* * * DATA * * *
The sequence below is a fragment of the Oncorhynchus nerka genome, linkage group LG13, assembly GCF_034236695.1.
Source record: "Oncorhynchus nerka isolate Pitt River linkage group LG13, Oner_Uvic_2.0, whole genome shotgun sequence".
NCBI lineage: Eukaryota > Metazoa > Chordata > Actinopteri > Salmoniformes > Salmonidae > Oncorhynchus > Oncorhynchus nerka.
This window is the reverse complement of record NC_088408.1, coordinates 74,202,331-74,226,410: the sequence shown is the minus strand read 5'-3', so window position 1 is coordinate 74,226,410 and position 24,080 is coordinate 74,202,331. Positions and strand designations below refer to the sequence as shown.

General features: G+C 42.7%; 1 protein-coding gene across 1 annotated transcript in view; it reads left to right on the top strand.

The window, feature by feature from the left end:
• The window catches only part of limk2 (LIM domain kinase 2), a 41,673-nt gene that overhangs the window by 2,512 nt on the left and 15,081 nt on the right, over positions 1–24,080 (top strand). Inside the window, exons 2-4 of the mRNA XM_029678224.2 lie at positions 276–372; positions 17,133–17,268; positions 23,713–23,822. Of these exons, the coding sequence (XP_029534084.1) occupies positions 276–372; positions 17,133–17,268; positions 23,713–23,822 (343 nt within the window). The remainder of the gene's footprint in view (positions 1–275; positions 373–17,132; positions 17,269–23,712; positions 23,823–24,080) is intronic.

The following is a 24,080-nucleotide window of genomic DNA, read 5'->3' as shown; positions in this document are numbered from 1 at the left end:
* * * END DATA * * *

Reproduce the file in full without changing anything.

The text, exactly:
The sequence below is a fragment of the Oncorhynchus nerka genome, linkage group LG13, assembly GCF_034236695.1.
Source record: "Oncorhynchus nerka isolate Pitt River linkage group LG13, Oner_Uvic_2.0, whole genome shotgun sequence".
NCBI lineage: Eukaryota > Metazoa > Chordata > Actinopteri > Salmoniformes > Salmonidae > Oncorhynchus > Oncorhynchus nerka.
This window is the reverse complement of record NC_088408.1, coordinates 74,202,331-74,226,410: the sequence shown is the minus strand read 5'-3', so window position 1 is coordinate 74,226,410 and position 24,080 is coordinate 74,202,331. Positions and strand designations below refer to the sequence as shown.

General features: G+C 42.7%; 1 protein-coding gene across 1 annotated transcript in view; it reads left to right on the top strand.

The window, feature by feature from the left end:
• The window catches only part of limk2 (LIM domain kinase 2), a 41,673-nt gene that overhangs the window by 2,512 nt on the left and 15,081 nt on the right, over positions 1–24,080 (top strand). Inside the window, exons 2-4 of the mRNA XM_029678224.2 lie at positions 276–372; positions 17,133–17,268; positions 23,713–23,822. Of these exons, the coding sequence (XP_029534084.1) occupies positions 276–372; positions 17,133–17,268; positions 23,713–23,822 (343 nt within the window). The remainder of the gene's footprint in view (positions 1–275; positions 373–17,132; positions 17,269–23,712; positions 23,823–24,080) is intronic.

The following is a 24,080-nucleotide window of genomic DNA, read 5'->3' as shown; positions in this document are numbered from 1 at the left end: